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The Gray Iron Fitness Newsletter, Issue #174 Are you unbalanced?
November 15, 2015

November 15, 2015

In this newsletter . . .

Are you unbalanced?

This isn’t a mental health question. It is a physical fitness question. And it is an important physical fitness question. Here’s why: Every balanced fitness program requires three elements. They are:

The focus or emphasis can be on any one of the three, depending on your training goals or for improvement in a particular sport. But regardless of your goals, to completely ignore any one of the three is a mistake leading to imbalance.

For our discussion here, let’s assume a regimen for general all-around fitness, rather than an exercise program for sport specific training. Look around in most gyms or health clubs and I think you’ll find most people doing resistance work along with some form of cardio. It is, on average, the flexibility movements (stretching) that get short shrift. And this is true more so with men than women. That’s my personal observation anyway after many years spent in gyms.

Also, years ago when I was a member of a running club, I noticed the same attitude with runners. They would go on long training runs but with little or no stretching afterward. They loved running but would often confess, “I hate to stretch.” Not all were that way, of course, but it was a fairly common remark.

Of course one group of exercisers, yoga adherents, don’t have the problem of stretching aversion. Stretching is their thing. For the rest of us who might need reminding, adding some flexibility training to our workouts is important. Very important. And stretching doesn’t have to be long and tedious. Some minutes of static stretching following workouts goes a long way in keeping a body supple and flexible. Yoga type poses or Qigong movements work great. However, for warm-ups moderate but dynamic movements are more appropriate than static stretching.

An important point to remember: You don’t have to be a contortionist to reap the benefits of stretching. Some people are naturally more flexible than others. The idea is to relax and lengthen after contracting muscles during workouts. Establish the habit and you’ll feel the positive effects very soon. And long term, you’ll maintain good flexibility well into your senior years.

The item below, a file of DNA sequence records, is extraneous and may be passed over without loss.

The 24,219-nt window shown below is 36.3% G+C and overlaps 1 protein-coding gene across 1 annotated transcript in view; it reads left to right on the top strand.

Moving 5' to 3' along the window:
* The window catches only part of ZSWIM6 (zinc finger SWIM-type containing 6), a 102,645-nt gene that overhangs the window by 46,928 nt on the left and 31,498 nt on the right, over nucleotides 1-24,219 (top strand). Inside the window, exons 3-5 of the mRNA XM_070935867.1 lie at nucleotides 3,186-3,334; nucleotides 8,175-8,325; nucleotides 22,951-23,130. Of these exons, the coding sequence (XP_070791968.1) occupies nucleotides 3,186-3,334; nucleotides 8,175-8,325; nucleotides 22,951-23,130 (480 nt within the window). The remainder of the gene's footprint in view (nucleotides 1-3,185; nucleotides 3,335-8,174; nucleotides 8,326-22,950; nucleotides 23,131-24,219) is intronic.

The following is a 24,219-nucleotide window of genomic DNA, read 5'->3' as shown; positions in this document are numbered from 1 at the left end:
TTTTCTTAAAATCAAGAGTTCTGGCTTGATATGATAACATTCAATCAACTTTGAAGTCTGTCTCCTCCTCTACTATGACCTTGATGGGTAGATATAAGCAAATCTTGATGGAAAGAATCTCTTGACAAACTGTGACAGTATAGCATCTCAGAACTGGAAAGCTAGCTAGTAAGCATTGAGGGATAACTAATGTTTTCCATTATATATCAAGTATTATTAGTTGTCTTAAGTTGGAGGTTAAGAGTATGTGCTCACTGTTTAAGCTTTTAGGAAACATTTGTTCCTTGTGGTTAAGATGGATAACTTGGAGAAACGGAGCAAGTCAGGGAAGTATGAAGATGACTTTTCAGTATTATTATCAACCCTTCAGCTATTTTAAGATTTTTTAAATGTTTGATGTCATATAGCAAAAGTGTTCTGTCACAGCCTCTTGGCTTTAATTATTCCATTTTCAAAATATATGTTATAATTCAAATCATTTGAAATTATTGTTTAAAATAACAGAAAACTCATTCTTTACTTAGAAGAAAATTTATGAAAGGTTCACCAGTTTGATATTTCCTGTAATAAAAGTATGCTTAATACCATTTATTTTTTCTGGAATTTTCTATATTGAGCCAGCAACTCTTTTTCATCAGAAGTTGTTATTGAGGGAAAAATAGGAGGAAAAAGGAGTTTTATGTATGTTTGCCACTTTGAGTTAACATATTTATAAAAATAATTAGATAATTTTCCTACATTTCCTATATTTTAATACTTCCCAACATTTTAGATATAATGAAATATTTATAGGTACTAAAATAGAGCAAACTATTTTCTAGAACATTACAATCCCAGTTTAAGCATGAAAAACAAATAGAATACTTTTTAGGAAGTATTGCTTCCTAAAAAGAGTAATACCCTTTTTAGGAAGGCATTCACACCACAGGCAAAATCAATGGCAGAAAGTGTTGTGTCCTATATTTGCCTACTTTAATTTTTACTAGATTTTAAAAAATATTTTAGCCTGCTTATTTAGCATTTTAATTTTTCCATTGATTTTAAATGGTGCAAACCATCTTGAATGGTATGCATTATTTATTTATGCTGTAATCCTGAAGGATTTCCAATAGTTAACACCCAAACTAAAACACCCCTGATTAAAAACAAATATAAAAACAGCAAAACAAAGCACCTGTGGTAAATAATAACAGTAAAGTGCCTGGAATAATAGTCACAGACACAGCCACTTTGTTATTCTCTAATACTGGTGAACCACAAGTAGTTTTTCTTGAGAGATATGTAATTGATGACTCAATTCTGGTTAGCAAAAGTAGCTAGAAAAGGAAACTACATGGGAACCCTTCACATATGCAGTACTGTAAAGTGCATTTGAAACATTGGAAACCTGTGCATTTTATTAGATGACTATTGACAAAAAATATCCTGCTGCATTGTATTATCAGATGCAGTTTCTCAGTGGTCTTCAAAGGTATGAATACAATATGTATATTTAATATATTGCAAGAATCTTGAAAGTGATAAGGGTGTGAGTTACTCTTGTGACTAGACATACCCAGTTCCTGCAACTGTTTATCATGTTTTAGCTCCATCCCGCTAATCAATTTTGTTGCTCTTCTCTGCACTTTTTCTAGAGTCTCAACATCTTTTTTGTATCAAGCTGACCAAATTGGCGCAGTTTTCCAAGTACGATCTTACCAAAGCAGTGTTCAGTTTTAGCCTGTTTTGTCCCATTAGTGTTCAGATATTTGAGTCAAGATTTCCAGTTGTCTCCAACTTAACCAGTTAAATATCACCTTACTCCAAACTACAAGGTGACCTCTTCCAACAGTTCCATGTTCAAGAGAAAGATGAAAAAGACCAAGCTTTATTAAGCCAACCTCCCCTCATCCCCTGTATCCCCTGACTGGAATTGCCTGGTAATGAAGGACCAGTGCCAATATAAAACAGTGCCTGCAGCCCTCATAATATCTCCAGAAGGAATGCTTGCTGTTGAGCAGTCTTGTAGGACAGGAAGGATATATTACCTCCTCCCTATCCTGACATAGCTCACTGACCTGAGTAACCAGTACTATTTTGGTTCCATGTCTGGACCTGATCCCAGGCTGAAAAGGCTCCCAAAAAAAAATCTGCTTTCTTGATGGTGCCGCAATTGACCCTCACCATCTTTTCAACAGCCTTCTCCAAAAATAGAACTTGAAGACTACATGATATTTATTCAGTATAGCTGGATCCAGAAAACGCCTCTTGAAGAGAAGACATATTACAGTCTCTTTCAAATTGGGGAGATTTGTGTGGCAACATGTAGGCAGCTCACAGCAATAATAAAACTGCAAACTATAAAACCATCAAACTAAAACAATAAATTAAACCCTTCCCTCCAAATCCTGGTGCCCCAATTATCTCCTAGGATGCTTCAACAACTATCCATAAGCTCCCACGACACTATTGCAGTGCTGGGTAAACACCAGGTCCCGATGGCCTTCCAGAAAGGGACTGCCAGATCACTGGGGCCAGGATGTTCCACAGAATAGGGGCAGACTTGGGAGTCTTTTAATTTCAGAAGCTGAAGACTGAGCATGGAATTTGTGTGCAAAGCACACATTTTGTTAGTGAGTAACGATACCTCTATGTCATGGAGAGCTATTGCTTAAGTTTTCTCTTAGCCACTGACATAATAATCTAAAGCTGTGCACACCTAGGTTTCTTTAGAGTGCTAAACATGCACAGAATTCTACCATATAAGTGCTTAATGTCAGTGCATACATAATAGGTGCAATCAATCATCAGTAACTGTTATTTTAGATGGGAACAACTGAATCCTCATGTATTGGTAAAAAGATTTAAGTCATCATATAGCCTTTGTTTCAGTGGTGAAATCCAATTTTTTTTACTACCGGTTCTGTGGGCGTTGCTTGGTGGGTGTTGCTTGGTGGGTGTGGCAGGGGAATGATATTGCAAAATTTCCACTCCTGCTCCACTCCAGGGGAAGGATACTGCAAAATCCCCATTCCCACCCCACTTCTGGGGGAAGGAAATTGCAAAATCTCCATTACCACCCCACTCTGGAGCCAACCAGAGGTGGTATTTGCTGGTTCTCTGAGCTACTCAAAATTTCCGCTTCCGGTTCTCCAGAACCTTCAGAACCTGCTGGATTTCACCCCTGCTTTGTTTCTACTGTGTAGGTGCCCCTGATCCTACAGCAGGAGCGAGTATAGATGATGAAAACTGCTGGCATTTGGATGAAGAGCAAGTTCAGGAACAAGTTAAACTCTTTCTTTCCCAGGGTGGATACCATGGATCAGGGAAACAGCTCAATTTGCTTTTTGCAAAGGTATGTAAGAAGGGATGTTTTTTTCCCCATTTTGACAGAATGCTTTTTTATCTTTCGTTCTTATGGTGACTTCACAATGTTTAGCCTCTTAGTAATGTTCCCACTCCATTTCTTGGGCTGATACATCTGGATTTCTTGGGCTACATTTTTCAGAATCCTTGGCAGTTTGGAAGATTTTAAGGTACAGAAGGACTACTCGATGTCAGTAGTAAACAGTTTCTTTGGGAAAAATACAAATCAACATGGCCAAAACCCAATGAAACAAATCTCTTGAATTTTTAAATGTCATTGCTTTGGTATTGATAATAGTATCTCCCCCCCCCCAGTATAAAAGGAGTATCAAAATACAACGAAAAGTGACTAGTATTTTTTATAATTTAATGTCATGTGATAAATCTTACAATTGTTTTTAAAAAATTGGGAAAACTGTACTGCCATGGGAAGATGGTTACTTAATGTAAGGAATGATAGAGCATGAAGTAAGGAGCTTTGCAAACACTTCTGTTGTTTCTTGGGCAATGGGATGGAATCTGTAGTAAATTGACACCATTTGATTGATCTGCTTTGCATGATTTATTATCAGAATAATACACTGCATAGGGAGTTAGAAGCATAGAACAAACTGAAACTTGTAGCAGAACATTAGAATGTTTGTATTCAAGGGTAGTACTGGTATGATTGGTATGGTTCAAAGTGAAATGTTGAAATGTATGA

Finally, balance often becomes a problem for seniors and falling can be a serious concern. A lifetime habit of training that includes the three key elements of fitness exercise – resistance training, cardiovascular exercise, and flexibility movements – minimizes all areas of senior decline. Stay balanced. Don’t ignore any one of the three.

* * *

For intermediate to advanced trainees: Here are two combination moves for both muscle building and flexibility . . .

For upper-body.

For lower-body.

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Newsletter Policy

The Gray Iron Fitness Newsletter is a free publication sent twice monthly to subscribers. The purpose is to provide honest and realistic fitness information for people age 50 and above.

I have never been paid or received compensation of any kind to write a positive review or endorse a product. If I say that I personally use a product or service, it is because I find value in it and have paid for it with my own money.

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The newsletter and web site provide information to help users establish and maintain a fitness lifestyle. But fitness information is not the same as fitness advice, which is the application of exercise and dietary practices to an individual's specific circumstances. Therefore, always consult with your physician for assurance that fitness information, and your interpretation of it, is appropriate for you.

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Logan Franklin
The Gray Iron Fitness Newsletter

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